3. The question at issue in this appeal is whether the respondents are entitled, or should be permitted, to be resettled in the United Kingdom. It is clear, and not seriously disputed, that the respondents have no right to entry into the United Kingdom under the Immigration Rules. The Secretary of State has a discretion to admit them outside the Rules, but his policy is not to exercise this discretion in favour of persons such as the respondents who have no existing connection with the United Kingdom. The basis of the respondents' case is that in the circumstances of

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    the present case they are entitled to entry into the United Kingdom by virtue of their status as refugees protected by the United Nations Convention Relating to the Status of Refugees (1951), as modified by the Protocol Relating to the Status of Refugees (1967), or that in the exceptional circumstances of the case the Secretary of State should exercise his discretion to admit them.

    The Refugee Convention

  4. As originally drawn, the Refugee Convention applied only to persons who became refugees as a result of events occurring before 1951, ie for the most part those displaced by the persecutions of the Axis powers and by military operations during and in the aftermath of the Second World War. The effect of the 1967 Protocol was to apply the principal provisions of the 1951 Convention to all refugees, irrespective of when the events occurred which caused them to leave their home countries. The United Kingdom was an original signatory of the Refugee Convention and ratified it on 11 March 1954. It acceded to the Protocol on 4 September 1968.

  5. The Convention (as amended) confers a number of rights on persons who qualify as refugees in any territory of refuge in which they find themselves. These rights include the right to engage in remunerated work, the right to public services such as housing, public education and social security, generally on the same basis as other aliens lawfully present there, and the right not to be expelled save on grounds of national security or public order. It is not disputed that the respondents are refugees for these purposes. Between July 1999 and March 2000, all of them were declared by the Chief Control Officer of the SBAs to be "entitled to refugee status under the 1951 Convention and the 1967 Protocol".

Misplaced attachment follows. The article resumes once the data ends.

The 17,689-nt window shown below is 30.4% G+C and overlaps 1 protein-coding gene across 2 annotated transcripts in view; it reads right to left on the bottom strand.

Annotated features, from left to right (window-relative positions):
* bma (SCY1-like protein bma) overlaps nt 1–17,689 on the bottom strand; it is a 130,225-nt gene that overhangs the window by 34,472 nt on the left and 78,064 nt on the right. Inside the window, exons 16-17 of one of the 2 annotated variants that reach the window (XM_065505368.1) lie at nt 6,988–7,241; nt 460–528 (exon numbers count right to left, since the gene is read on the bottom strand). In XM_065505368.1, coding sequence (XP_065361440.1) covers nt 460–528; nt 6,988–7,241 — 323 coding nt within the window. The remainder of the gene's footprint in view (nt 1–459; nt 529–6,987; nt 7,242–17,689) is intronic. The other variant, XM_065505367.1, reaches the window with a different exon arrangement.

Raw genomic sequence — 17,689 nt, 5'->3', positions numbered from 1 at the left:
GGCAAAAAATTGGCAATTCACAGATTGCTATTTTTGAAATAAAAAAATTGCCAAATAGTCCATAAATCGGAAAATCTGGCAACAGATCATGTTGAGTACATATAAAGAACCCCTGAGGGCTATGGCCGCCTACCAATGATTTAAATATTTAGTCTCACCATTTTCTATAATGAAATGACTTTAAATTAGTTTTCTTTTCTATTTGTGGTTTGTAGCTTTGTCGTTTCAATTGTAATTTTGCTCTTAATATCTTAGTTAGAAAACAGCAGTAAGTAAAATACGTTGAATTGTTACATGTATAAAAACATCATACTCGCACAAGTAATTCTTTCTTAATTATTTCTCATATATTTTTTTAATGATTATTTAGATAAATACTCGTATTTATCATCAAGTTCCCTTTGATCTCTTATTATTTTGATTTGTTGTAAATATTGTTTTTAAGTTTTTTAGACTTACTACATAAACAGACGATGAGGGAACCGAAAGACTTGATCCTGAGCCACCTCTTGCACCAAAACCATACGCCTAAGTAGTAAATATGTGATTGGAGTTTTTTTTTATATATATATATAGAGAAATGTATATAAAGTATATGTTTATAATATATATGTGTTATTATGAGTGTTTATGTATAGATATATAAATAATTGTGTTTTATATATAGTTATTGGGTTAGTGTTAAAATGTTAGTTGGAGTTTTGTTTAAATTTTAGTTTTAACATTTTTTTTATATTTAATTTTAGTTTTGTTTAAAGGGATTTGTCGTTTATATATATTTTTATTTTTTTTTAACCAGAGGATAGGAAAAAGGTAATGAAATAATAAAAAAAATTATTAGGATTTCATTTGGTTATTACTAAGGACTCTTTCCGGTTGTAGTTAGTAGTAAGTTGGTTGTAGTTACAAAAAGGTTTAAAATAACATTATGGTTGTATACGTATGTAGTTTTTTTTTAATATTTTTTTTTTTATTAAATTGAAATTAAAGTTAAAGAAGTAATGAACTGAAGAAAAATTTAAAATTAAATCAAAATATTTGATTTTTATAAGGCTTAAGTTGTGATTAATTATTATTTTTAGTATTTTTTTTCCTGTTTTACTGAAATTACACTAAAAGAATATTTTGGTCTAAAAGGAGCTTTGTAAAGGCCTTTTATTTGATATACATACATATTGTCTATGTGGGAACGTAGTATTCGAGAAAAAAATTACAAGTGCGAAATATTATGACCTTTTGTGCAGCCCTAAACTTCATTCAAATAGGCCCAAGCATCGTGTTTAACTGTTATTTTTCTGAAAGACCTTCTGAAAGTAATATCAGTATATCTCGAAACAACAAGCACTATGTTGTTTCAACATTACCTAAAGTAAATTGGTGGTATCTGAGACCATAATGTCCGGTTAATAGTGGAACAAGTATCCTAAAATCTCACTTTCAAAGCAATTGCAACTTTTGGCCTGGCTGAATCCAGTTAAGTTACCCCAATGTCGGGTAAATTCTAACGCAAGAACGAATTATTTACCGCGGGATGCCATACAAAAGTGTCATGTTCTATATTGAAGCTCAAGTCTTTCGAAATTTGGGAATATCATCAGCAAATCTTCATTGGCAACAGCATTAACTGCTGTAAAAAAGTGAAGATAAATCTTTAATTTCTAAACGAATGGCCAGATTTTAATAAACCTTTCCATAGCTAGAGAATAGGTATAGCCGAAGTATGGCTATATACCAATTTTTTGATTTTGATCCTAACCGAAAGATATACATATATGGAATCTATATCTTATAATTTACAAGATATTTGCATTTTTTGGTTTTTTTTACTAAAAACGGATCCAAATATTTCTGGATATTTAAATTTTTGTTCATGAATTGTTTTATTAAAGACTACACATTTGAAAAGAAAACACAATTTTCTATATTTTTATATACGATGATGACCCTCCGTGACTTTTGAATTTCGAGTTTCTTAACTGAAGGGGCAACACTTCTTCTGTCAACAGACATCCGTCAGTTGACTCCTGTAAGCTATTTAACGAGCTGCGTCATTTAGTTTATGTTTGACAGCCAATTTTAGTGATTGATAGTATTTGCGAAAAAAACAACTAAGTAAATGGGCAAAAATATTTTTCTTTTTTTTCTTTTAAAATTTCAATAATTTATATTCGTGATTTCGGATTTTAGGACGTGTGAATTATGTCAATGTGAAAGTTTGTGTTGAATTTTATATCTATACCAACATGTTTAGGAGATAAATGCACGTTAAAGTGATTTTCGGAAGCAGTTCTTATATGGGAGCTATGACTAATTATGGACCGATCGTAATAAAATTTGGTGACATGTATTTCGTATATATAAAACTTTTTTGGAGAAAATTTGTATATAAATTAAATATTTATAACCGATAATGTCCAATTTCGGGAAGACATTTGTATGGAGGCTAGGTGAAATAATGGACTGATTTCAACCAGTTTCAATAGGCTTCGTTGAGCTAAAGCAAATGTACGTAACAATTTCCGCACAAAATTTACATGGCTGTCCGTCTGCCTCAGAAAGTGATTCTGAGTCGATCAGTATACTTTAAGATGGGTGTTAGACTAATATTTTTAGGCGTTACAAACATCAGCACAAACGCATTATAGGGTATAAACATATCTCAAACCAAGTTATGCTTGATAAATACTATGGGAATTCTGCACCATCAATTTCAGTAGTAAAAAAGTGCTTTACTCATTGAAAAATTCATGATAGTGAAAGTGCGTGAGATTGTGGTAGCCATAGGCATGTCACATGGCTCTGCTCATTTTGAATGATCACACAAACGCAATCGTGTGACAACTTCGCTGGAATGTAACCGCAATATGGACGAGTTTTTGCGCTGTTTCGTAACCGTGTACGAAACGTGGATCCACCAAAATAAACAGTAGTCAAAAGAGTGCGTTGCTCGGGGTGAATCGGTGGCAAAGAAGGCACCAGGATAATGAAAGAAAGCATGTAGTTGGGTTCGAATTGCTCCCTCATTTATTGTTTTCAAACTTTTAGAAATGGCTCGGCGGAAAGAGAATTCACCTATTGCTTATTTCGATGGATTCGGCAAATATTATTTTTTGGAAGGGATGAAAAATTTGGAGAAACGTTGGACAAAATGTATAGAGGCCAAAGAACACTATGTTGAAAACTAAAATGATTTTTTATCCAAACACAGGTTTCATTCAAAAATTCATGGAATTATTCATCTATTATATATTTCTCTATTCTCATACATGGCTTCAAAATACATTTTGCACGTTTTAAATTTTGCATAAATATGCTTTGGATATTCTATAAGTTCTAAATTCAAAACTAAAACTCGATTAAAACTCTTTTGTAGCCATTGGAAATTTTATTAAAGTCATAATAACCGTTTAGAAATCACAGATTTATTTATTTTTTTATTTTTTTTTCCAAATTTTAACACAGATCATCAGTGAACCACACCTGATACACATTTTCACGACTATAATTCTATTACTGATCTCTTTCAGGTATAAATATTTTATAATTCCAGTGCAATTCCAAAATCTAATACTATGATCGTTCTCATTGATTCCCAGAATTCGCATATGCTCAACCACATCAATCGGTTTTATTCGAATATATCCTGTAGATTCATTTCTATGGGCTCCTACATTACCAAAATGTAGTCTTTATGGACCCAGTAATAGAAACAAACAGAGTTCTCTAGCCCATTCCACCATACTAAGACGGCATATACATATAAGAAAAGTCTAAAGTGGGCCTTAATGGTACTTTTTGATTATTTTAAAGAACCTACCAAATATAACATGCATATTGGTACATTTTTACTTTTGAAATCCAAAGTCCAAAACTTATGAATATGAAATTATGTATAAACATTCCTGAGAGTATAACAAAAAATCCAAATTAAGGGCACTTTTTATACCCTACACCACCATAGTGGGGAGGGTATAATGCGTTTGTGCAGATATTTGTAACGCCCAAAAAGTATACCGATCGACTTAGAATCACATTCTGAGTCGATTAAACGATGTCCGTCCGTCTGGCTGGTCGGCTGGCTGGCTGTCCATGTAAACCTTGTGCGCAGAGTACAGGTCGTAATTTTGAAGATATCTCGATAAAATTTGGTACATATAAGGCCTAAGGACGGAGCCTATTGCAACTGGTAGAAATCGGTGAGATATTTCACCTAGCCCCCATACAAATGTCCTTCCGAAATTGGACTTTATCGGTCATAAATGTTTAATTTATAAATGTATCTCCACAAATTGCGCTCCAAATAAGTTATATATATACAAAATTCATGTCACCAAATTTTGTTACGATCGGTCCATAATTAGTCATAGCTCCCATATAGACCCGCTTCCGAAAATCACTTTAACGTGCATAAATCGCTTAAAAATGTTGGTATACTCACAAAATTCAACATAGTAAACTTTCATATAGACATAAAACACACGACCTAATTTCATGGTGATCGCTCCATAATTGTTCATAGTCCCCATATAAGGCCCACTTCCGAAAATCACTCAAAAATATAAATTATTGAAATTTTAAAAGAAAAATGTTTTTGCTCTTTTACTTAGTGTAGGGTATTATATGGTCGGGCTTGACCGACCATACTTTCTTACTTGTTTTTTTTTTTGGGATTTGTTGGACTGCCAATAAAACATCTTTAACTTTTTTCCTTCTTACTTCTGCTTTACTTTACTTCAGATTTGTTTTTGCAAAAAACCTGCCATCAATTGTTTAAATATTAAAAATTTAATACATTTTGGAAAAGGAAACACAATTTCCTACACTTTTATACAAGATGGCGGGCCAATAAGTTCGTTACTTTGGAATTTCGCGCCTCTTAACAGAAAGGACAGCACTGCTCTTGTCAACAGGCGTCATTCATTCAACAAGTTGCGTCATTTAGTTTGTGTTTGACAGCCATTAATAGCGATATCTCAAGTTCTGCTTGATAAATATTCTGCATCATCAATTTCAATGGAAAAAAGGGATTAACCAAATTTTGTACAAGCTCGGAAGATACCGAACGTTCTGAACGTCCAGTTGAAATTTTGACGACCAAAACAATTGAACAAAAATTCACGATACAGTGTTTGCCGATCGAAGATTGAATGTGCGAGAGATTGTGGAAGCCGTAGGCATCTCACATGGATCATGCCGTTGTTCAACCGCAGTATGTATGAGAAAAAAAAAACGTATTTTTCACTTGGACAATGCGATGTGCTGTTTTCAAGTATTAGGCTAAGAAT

6. Neither party suggested that the Convention has been incorporated generally into the law of the United Kingdom, and plainly it has not been. The position was stated by Lord Bingham of Cornhill (with whom Lord Carswell agreed) in R v Asfaw (United Nations High Comr for Refugees intervening) [2008] AC 1061, para 29:

    "The appellant sought to address this disparity by submitting that the Convention had been incorporated into our domestic law. Reliance was placed on observations of Lord Keith of Kinkel in R v Secretary of State for the Home Department, Ex p Sivakumaran [1988] AC 958, 990G; Lord Steyn in R (European Roma Rights Centre) v Immigration Officer at Prague Airport (United Nations High Comr for Refugees Intervening) [2005] 2 AC 1, paras 40-42; section 2 of the Asylum and Immigration Appeals Act 1993; and rule 328 of Statement of Changes in Immigration Rules (1994) (HC 395).